Saint NameFelicitas, martyr in Rome and her seven sons (Ianuarius, Felix, Philippus, Silvanus, Alexander, Vitalis, Martialis) : S00525
Ianuarius, eldest son of Felicitas and martyr of Rome, buried on the via Appia : S02863
Saint Name in SourceFelicitas, Ianuarius, Felix, Philippus, Silanus, Alexander, Vitalis, Martialis
Type of EvidenceLiterary - Hagiographical - Accounts of martyrdom
Evidence not before350
Evidence not after600
Activity not before138
Activity not after193
Place of Evidence - RegionRome and region
Place of evidence - City name in other Language(s)Rome
Cult activities - Non Liturgical Practices and CustomsComposing and translating saint-related texts
Cult Activities - Protagonists in Cult and NarrativesWomen
The Martyrdom of Felicitas and her seven sons is an anonymous literary account of martyrdom written long after the great persecutions of Christians that provide the background of the narrative. It is part of a widely spread literary genre, that scholars often designate as "epic" Martyrdoms (or Passiones), to be distinguished from earlier, short and more plausible accounts, apparently based on the genuine transcripts of the judicial proceedings against the martyrs.
These texts narrate the martyrdom of local saints, either to promote a new cult or to give further impulse to existing devotion. They follow widespread stereotypes mirroring the early authentic trials of martyrs, but with a much greater degree of detail and in a novelistic style. Thus they narrate how the protagonists are repeatedly questioned and tortured under the order of officials or monarchs, because they refuse to sacrifice to pagan gods but profess the Christian faith. They frequently refer to miracles performed by the martyrs and recreate dialogues between the protagonists. The narrative generally ends with the death of the martyrs (often by beheading) and their burial. These texts are literary creations bearing a degree of freedom in the narration of supposedly historical events, often displaying clear signs of anachronism. For these reasons, they have been generally dismissed as historical evidence and often remain little known. However, since most certainly date from within the period circa 400-800, often providing unique references to cult, they are an essential source to shed light on the rise of the cult of saints.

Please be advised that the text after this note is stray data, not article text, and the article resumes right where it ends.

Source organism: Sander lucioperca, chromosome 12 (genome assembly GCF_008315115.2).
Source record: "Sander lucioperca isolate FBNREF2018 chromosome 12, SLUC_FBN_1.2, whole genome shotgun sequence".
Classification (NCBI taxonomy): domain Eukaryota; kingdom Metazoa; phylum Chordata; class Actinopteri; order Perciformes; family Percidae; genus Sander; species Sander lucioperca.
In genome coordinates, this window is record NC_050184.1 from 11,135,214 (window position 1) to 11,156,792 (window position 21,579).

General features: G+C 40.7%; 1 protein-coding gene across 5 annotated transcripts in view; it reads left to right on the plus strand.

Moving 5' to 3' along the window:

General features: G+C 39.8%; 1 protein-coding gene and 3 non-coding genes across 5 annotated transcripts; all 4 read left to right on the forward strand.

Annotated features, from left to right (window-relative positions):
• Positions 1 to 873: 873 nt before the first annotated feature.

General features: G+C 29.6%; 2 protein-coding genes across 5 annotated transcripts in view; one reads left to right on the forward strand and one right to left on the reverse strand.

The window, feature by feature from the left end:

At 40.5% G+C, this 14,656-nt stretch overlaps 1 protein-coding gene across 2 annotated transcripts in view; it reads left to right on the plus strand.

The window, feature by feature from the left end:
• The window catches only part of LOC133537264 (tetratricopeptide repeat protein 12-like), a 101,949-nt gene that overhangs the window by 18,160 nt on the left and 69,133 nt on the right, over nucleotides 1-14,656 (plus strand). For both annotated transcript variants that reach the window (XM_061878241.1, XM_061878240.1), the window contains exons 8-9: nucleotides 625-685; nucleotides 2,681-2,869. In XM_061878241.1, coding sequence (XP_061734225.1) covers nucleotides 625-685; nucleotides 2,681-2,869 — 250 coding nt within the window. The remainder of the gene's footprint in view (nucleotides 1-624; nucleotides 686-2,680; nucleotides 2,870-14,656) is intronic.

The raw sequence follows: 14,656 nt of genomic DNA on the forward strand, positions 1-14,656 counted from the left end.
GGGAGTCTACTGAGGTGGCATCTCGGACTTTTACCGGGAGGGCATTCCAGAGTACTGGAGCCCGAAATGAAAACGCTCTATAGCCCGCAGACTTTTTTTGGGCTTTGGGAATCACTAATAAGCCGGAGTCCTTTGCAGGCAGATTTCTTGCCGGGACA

The Martyrdom of Felicitas and her seven sons
The earliest and most diffused version of the Martyrdom is BHL 2853 (BHL 2853a corresponds to a version with a slightly different ending). Reworked longer versions (BHL 2855, BHL 2855a, BHL 2855d, BHL 2854), ending with references to cult of the saints in Campania are of uncertain date (according to Lanéry, they were not composed before the 9th century; on these versions and different interpretations over their relation and dating, see Philippart and Lanéry).
BHL 2853 is widely diffused, with more than 150 manuscripts preserved, the earliest from the 9th century:
Brussels, Bibliothèque des Bollandistes, 14 (9th or 10th c.)
Cividale, Museo Archeologico Nazionale, 22, f. 96v-99r (9th c.)
Graz, Universitätsbibliothek, 412, f. 209r-v (9th c.)
Kalrsruhe, Badische Landesbibliothek, Aug. XXXII, f. 2v-3v (9th c.)
Koblenz, Staatsarchiv, Best 701 Nr. 759/54, f. 2v (9th c.)
Paris, BNF, lat. 5296D, f. 70v-72v (9th c.)
Paris, BNF, lat. 5299, f. 32r-34v (9th c.)
Vatican City, Biblioteca Apostolica Vaticana, Vat. lat. 5771, f. 339r-339bisv (9th or 10th c.).